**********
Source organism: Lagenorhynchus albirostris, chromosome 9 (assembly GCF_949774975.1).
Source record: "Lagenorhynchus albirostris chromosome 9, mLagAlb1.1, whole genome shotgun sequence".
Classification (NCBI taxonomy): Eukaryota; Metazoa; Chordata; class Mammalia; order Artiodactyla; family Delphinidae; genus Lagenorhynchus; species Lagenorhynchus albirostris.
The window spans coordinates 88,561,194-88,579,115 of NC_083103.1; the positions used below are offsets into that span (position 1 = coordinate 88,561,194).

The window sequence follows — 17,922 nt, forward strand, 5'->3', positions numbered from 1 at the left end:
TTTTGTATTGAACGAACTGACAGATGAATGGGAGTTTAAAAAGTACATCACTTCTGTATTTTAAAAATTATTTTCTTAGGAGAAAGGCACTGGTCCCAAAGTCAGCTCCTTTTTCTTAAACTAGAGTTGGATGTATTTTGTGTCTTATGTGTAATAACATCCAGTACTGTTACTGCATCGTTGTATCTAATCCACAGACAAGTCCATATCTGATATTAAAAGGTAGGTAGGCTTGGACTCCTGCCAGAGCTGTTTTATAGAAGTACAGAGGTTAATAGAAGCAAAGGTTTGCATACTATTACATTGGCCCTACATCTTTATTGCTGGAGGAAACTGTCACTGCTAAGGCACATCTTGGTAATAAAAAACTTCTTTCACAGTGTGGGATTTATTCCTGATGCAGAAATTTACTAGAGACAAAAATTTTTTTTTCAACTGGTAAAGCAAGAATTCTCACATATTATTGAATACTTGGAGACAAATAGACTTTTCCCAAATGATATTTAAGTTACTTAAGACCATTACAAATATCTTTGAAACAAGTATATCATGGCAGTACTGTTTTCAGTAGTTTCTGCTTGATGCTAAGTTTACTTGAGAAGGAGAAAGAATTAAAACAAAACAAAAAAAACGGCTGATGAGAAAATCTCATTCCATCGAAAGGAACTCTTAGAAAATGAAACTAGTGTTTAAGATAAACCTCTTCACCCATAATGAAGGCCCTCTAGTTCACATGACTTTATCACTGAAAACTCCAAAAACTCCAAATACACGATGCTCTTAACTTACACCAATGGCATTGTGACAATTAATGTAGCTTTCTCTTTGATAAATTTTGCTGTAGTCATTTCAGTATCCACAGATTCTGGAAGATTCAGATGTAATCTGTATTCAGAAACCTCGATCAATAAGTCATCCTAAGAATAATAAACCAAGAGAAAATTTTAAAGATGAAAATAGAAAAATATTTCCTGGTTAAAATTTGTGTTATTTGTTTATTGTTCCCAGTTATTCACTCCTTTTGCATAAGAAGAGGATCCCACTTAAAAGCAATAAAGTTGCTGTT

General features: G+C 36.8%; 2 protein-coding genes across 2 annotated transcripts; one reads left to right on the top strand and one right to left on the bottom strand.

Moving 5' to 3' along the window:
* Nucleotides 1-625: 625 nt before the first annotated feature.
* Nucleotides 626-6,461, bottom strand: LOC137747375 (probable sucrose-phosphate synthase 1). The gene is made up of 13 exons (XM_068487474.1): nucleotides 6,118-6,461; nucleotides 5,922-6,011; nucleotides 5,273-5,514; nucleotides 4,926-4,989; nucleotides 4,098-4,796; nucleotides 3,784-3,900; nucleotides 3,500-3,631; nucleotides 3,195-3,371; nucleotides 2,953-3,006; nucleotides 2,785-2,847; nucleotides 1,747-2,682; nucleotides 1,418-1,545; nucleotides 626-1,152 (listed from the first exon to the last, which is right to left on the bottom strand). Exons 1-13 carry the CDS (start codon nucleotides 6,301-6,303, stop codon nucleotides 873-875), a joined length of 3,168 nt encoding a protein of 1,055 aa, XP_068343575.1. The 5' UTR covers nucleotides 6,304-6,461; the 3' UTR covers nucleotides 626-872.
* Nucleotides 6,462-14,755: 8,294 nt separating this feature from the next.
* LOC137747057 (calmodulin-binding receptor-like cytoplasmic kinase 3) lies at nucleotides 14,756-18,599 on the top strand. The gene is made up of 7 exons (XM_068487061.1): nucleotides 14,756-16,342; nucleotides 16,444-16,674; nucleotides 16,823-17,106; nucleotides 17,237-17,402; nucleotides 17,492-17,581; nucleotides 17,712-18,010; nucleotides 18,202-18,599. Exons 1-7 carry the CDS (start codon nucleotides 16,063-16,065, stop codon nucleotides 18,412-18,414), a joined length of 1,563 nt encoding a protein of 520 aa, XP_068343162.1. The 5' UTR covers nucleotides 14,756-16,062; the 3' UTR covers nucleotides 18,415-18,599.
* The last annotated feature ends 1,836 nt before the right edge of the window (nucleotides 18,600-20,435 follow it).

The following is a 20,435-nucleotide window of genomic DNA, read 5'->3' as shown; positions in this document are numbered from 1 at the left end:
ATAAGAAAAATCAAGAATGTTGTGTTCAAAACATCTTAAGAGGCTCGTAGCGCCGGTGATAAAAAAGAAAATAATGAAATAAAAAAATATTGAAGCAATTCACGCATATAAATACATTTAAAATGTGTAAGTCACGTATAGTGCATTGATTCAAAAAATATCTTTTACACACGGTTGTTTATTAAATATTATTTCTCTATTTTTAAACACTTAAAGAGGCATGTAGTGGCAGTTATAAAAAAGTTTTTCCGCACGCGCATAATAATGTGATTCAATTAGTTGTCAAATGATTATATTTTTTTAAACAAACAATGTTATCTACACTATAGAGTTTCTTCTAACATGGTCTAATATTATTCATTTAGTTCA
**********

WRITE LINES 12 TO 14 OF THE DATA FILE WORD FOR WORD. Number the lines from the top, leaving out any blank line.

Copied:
* LOC137747057 (calmodulin-binding receptor-like cytoplasmic kinase 3) lies at nucleotides 14,756-18,599 on the top strand. The gene is made up of 7 exons (XM_068487061.1): nucleotides 14,756-16,342; nucleotides 16,444-16,674; nucleotides 16,823-17,106; nucleotides 17,237-17,402; nucleotides 17,492-17,581; nucleotides 17,712-18,010; nucleotides 18,202-18,599. Exons 1-7 carry the CDS (start codon nucleotides 16,063-16,065, stop codon nucleotides 18,412-18,414), a joined length of 1,563 nt encoding a protein of 520 aa, XP_068343162.1. The 5' UTR covers nucleotides 14,756-16,062; the 3' UTR covers nucleotides 18,415-18,599.
* The last annotated feature ends 1,836 nt before the right edge of the window (nucleotides 18,600-20,435 follow it).

The following is a 20,435-nucleotide window of genomic DNA, read 5'->3' as shown; positions in this document are numbered from 1 at the left end: